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The Great Pumpkin

by Charles Weller December 06, 2015

The Great Pumpkin

Halloween has come and gone, but it is never too late to appreciate the pumpkin. In fact, the sweet, bright-orange squash can be enjoyed year round. Not only are pumpkins super tasty, whether prepared as a plain side dish or a featured dessert, but they can be surprisingly healthy!

From Seeds to Soups

Fresh pumpkins are best for preparing the tastiest and most nutritious snacks and dishes. However, be sure to use the smaller variety called sugar pumpkins. Unlike the big round ones that we are used to seeing decorated and carved up for Halloween, the smaller ones have a thick shell and are rich in flavor. Roasting, steaming, boiling, and pureeing are the most common ways to prepare for various recipes. Of which, the list is endless – from diced and steamed to hearty soups and pot pies to nutty breads and cookies to tasty cakes and creamy smoothies! Een the seeds can be enjoyed, roasted pumpkin seeds have a rich peanut-like flavor and besides eating just plain, they can make a tasty addition to salads, soups, breads, and granola. Add a handful when blending your next Superfood smoothie for a quick and easy way to enjoy.

Of course, one does not always have time to prepare the great pumpkin. Thankfully buying it in canned form is a shortcut that is actually still full of its wonderful nutrients and flavors. However, be sure to use an organic puree without any added sugar or preservatives. Often, they are only displayed around holiday times, but just stock up on a few cans and you can enjoy all year round.

Good for Body, Good for the Mind

In addition to being prepared and enjoyed in so many ways, pumpkins have a great number of health benefits. They are stocked full with vitamins and nutrients that protect eye health and may help fight cancer, promote post-workout recovery, help with weight maintenance, and just make you feel good!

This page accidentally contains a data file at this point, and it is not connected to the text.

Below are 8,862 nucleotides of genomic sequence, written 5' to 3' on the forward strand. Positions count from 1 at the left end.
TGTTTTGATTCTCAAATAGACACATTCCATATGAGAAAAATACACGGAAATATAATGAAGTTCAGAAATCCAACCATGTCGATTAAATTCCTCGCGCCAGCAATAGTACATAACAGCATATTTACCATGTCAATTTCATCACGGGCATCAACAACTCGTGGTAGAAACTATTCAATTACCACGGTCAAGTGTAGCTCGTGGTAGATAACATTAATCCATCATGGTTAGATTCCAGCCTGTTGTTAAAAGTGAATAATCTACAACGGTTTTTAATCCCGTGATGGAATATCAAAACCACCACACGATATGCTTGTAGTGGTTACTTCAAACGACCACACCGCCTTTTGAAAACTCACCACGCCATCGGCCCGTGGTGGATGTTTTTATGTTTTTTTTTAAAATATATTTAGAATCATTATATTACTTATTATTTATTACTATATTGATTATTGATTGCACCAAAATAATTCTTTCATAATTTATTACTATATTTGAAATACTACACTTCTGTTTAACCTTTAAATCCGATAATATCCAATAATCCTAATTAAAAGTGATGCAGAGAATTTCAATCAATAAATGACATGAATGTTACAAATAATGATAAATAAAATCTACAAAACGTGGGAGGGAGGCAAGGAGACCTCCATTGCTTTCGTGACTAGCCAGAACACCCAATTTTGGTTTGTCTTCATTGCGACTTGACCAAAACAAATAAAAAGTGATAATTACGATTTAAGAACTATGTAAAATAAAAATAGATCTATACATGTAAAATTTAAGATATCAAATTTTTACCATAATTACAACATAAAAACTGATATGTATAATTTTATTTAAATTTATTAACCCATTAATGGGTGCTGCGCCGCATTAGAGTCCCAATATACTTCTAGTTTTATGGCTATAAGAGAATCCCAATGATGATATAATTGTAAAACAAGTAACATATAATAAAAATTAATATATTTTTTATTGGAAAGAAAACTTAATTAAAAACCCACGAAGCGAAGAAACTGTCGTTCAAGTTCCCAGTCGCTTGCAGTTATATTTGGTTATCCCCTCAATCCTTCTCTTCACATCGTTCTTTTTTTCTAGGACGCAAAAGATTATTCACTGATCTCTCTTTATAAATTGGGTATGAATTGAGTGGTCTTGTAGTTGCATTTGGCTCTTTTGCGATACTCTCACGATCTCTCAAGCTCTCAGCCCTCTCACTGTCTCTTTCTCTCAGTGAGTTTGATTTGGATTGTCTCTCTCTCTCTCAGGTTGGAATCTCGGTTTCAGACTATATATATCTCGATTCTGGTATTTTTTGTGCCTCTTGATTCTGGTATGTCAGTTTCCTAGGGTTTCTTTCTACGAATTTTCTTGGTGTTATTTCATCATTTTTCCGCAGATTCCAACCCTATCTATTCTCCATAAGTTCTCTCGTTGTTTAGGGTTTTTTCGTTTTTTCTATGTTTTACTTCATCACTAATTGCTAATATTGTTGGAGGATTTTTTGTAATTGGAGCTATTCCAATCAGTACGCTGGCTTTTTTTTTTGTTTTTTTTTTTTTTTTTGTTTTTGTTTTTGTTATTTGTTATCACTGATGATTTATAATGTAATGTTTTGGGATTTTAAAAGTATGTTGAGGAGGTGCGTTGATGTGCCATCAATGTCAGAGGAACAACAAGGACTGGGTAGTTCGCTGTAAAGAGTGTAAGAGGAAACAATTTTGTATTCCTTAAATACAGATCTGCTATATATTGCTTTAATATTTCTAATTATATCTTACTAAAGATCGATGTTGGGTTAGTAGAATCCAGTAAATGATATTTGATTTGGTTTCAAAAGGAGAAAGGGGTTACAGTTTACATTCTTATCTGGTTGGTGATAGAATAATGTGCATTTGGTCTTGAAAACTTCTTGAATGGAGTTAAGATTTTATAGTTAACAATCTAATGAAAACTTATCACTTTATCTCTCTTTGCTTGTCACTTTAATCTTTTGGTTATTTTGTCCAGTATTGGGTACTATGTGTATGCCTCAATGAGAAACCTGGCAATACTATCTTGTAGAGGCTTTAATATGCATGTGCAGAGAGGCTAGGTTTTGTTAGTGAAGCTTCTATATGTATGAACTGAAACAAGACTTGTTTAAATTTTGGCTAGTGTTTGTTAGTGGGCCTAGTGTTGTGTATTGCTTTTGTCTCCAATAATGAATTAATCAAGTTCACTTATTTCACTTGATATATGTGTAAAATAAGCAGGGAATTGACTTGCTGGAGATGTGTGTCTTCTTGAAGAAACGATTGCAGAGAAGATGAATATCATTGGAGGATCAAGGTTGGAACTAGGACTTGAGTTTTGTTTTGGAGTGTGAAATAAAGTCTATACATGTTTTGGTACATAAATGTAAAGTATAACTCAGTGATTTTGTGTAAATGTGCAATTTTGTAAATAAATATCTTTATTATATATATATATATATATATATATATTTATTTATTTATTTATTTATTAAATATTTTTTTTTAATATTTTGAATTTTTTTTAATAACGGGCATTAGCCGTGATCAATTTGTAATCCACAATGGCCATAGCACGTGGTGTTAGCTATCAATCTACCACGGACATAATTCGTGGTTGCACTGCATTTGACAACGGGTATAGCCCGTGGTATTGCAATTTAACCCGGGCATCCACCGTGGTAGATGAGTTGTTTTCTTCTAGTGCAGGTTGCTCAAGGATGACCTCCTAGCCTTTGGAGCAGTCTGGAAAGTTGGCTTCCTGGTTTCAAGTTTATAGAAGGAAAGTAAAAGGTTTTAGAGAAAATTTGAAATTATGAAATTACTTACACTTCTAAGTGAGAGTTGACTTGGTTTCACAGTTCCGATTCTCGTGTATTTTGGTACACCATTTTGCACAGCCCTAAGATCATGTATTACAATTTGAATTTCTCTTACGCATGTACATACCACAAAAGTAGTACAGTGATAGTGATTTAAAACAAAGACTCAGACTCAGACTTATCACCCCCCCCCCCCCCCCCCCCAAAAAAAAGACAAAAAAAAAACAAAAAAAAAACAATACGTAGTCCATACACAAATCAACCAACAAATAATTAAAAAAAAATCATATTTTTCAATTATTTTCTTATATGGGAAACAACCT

High in vitamin A, pumpkins are good for your eyes. You can get more than 200 percent of the recommended daily intake with just a cup of cooked, mashed pumpkin. Like the similarly colored bright orange carrots, they are also rich in carotenoids such as beta-carotene, which the body converts into a form of vitamin A that benefits eyesight even more. The beta-carotene also acts as an antioxidant, which may help fight off certain cancers.

Adding pureed pumpkin to a post-workout snack, such as in a Maple Pumpkin Smoothie. High in potassium, a serving of pumpkin provides even more refueling nutrients than a banana.
With as much as 3 grams of fiber per one cup serving and being low in calories, pumpkins are an excellent source of fiber. In addition to creating a feeling of fullness after eating, which can help ward off hunger pangs and maintain weight-loss, a fiber-rich diet has been proven to increase overall health. You can learn more in the previously posted article “Increase Fiber with a Plant-Based Diet“, which highlights the importance and specific benefits of following a high-fiber diet.

And don’t forget to enjoy the seeds, whether roasted or blended in a smoothie; they contain the amino acid tryptophan. Tryptophan is important in the production of serotonin, which plays a major role in one’s mood. It could be said that eating pumpkin seeds might actually give you a brighter outlook!

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Charles Weller
Charles Weller

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